Big Pass, Pine Princess Pass

Is the water safe to drink?

That was the question that became an obsession briefly on Sunday afternoon as I climbed up the closed Maki-Koganezawa Forest Road, slowing working my way up the back side of the hill toward Otoge („Ootouge,“ or „Big Pass“) on a great Sunday ride,

I left home early and quickly rode to Oume, then out Yoshino Kaido and Oume Kaido to Okutama-ko; then up to the top of Matsuhime Touge („Pine Princess Pass“), arriving by Noon.

As usual, I stopped to enjoy the view on top of Matsuhime.

Matsuhime Touge from David Litt on Vimeo.

Click here to see a larger version of this photo, on which the names of the various sights from the Matsuhime viewpoint are legible:

The weather was spectacular, hot and a bit humid down below in the valleys, but nothing like the summer, and on this one rare occasion I felt as if I had raced the Tokyo heat to the higher elevations and won!

From Matsuhime it was a very fast descent from 1250 to 650 meters elevation heading South, and I turned off the main road at the reservoir behind Fukashiro Dam („Deep Castle Dam?“). I slid my bicycle under the locked gate and headed through the tunnel, a first for me but following in the footsteps of many Positivo Espresso riders (Tom, Ludwig, Michael).

I had tried to fill my water bottle at the „Lake Fukashiro“ park rest room, but thought better of it given the large warning signs that indicated the water was not drinkable (just like the water at Matsuhime). I started riding up the road slowly, knowing that without any food left and only about 300ml of water, and having consumed several liters of liquid just to try and stay hydrated so far during the day, I would need to conserve energy to make it to the top. Google Maps‘ terrain feature had led me to believe, correctly, that even though the top of Otoge is 1560 meters elevation, the North (back) side of Otoge is not nearly as steep as the climb up from Otsuki on the other side, and I was in the shade much of the way.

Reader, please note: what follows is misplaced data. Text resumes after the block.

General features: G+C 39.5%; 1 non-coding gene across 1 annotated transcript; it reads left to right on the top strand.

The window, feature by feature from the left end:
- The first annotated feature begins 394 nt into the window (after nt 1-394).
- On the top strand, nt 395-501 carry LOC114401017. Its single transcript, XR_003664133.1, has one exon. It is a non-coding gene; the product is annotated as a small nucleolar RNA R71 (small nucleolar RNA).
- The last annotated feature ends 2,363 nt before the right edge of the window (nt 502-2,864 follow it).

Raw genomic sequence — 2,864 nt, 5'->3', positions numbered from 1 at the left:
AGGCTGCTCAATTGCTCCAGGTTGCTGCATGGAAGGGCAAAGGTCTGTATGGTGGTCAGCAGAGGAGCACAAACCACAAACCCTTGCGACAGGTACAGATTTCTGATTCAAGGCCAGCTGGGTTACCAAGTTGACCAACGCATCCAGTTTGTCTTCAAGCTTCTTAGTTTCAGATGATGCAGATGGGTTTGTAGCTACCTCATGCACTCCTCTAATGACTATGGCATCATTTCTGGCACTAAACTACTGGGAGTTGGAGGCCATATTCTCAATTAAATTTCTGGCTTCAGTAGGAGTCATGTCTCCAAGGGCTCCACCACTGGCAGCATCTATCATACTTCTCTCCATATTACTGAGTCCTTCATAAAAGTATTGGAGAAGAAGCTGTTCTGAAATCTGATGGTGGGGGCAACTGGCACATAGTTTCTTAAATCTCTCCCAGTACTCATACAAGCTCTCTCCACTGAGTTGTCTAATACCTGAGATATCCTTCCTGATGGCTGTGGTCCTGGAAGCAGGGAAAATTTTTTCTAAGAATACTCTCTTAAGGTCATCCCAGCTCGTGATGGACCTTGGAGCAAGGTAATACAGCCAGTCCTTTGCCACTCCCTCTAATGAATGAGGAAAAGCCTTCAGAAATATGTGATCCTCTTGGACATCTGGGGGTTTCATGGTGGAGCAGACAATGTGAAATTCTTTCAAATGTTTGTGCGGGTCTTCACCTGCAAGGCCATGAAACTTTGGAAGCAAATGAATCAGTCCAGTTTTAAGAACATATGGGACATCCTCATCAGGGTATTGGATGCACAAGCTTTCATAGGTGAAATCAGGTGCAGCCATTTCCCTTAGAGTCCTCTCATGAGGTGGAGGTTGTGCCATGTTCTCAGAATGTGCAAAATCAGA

Also, based on Ludwig’s posts from earlier this year, I knew that the road condition on the North side was too poor for a carefree descent. The road seems like it is used only for some TEPCO maintenance of electric power facilities (including some mysterious tunnels into the hillside — very Area 51) and is shut off to all other traffic. There were two short gravel stretches where the road is under repair, lots of landslides (but none blocking more than 25% of the road surface, and too many rocks to count — but nothing to create any difficulties in climbing slowly on a closed road in bright daylight and dry weather).